Simple Possession of a Controlled Substance
To prove that a defendant is guilty of simple possession of a controlled substance the district attorney must prove beyond a reasonable doubt that:
- The defendant unlawfully possessed a controlled substance;
- The defendant knew of its presence;
- The defendant knew of the substance's nature or character as a controlled substance;
- The controlled substance was a in fact a controlled substance.
- The controlled substance was in a usable amount.
The following are examples of possible defenses to a charge of simple possession of a controlled substance:
- The defendant did not know of the presence of the controlled substance:
Assume the following set of facts: George and Sam are friends. They like to hang out and go hiking in the nearby mountains. Sam uses methamphetamine. George does not use methamphetamine. Before one hike, Sam was using methamphetamine and mistakenly placed his remaining stash of meth in George's covered bike basket. George knew Sam was a user of drugs, but did not know Sam had placed the methamphetamine in his covered bike basket. If the police stopped Sam and George, searched George’s bike basket, and found the methamphetamine, George would not be guilty of possession of controlled substance because he did not know of the presence of the methamphetamine in his covered bike basket. However, Sam would likely be guilty of simple possession of a controlled substance.
- The amount of the controlled substance possessed was not a useable amount:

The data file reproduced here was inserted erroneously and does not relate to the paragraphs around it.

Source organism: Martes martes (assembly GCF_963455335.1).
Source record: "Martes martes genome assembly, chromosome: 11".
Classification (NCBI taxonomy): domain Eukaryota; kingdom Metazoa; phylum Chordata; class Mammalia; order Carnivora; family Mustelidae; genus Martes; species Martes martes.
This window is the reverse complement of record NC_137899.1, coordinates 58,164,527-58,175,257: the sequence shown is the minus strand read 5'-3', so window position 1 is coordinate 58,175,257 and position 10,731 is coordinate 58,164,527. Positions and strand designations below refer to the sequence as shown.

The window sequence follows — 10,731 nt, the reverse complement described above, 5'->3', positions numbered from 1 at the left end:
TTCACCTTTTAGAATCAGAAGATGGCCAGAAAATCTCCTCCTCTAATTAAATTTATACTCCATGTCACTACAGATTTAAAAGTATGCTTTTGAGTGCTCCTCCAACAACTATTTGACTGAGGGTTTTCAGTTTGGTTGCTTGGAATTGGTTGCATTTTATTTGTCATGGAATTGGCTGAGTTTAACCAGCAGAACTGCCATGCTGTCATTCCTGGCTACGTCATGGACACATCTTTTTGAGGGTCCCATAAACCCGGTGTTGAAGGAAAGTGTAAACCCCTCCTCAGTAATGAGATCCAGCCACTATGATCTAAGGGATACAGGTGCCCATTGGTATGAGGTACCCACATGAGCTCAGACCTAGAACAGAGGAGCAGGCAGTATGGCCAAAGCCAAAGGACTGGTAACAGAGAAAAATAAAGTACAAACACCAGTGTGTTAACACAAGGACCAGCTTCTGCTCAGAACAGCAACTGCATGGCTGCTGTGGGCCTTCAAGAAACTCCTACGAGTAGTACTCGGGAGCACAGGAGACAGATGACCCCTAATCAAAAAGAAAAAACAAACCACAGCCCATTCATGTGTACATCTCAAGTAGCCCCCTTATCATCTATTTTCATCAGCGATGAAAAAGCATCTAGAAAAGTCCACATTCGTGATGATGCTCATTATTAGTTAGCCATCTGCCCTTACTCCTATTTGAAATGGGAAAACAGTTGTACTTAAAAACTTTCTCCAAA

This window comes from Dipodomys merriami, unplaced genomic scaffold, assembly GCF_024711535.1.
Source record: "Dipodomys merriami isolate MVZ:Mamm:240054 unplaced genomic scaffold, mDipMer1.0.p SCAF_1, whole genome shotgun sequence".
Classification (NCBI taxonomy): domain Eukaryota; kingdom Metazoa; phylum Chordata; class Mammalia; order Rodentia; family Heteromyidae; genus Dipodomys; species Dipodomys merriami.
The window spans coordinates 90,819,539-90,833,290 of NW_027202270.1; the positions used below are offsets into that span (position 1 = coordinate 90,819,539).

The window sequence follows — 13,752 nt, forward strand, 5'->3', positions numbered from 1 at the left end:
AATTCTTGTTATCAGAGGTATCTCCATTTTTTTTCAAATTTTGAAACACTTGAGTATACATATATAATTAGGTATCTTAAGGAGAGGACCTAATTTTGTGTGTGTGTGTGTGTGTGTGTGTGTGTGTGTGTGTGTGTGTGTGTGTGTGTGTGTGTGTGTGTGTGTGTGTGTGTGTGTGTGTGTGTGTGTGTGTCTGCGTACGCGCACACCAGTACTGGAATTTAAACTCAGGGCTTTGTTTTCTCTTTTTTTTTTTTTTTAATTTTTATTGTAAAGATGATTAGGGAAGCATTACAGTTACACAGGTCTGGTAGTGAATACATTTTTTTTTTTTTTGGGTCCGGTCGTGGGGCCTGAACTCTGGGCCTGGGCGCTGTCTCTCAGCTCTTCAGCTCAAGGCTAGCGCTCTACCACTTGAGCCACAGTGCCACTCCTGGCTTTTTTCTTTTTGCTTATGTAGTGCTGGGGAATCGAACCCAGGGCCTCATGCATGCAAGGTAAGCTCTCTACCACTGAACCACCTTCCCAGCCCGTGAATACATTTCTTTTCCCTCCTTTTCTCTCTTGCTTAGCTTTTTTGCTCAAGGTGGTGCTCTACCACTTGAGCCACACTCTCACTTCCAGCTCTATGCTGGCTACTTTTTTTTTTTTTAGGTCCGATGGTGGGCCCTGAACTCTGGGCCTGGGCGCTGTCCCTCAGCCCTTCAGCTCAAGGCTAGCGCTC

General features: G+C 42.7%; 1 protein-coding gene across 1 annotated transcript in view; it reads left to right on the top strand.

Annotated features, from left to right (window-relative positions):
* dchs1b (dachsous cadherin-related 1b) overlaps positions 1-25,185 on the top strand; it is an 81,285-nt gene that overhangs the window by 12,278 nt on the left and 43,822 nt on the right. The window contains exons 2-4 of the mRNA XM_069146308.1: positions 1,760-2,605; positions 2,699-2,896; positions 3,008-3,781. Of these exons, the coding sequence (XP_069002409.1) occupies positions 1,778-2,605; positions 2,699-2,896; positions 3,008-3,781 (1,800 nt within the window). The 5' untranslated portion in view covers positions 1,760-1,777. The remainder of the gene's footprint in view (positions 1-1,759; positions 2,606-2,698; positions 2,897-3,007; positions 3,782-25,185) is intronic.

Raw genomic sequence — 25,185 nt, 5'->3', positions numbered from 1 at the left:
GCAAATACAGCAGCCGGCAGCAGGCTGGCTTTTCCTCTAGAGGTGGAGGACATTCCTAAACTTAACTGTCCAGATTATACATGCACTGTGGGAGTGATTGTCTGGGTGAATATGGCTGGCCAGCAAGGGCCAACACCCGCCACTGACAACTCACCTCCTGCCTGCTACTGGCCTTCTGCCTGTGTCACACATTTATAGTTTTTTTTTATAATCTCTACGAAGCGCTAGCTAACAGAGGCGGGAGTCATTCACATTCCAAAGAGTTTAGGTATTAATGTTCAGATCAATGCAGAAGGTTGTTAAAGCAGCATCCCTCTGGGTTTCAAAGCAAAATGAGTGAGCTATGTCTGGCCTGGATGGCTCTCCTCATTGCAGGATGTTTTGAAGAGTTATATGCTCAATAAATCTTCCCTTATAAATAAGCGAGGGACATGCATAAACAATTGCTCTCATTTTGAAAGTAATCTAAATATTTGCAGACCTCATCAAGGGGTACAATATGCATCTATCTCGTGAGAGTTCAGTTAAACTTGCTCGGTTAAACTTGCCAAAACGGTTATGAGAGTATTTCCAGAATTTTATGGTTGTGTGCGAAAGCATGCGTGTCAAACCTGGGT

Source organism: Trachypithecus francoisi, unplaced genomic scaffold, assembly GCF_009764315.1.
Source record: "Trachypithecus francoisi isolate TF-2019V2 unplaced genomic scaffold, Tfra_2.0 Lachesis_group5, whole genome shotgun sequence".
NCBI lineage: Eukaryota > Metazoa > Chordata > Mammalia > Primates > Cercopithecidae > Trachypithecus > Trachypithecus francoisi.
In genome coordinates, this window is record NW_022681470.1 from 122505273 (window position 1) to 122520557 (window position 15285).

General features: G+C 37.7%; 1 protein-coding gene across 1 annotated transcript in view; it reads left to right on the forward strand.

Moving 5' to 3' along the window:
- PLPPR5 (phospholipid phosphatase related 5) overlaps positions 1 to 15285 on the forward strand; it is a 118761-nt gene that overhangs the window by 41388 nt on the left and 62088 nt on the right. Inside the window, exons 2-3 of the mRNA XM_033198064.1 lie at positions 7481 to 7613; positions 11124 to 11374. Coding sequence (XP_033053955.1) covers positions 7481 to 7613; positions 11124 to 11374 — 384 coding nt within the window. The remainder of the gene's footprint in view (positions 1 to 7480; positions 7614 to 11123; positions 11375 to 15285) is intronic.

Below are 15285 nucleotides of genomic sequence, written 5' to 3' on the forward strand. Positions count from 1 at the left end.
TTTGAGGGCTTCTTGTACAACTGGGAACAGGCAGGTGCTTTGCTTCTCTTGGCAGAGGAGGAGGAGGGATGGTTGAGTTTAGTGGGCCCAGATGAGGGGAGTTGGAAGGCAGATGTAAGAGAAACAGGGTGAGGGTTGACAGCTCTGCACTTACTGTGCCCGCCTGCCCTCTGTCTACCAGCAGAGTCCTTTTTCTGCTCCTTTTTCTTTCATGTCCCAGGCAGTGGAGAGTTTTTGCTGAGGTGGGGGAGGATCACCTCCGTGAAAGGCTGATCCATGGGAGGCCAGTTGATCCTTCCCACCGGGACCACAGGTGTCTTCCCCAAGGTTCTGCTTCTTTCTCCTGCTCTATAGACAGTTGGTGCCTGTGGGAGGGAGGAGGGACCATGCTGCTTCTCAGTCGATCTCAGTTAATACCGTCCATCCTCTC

Assume the following set of facts: Sam and George are friends. They like to hang out and go hiking in the nearby mountains. Sam uses methamphetamine. George uses methamphetamine as well. During their hike, they were both using methamphetamine that was contained in a small baggie. Before heading back home they each took one last hit of methamphetamine and George placed the empty baggie into his pocket. The baggie only had useless traces of methamphetamine. These useless traces were not enough to be used by someone as a controlled substance. If they were then stopped by police officers, neither Sam nor George would be guilty of simple possession of a controlled substance because what remained of the methamphetamine at the time they were stopped was not a useable amount, but instead only useless traces that were not enough to be used by someone as a controlled substance. However, both likely would be guilty of being under the influence of a controlled substance.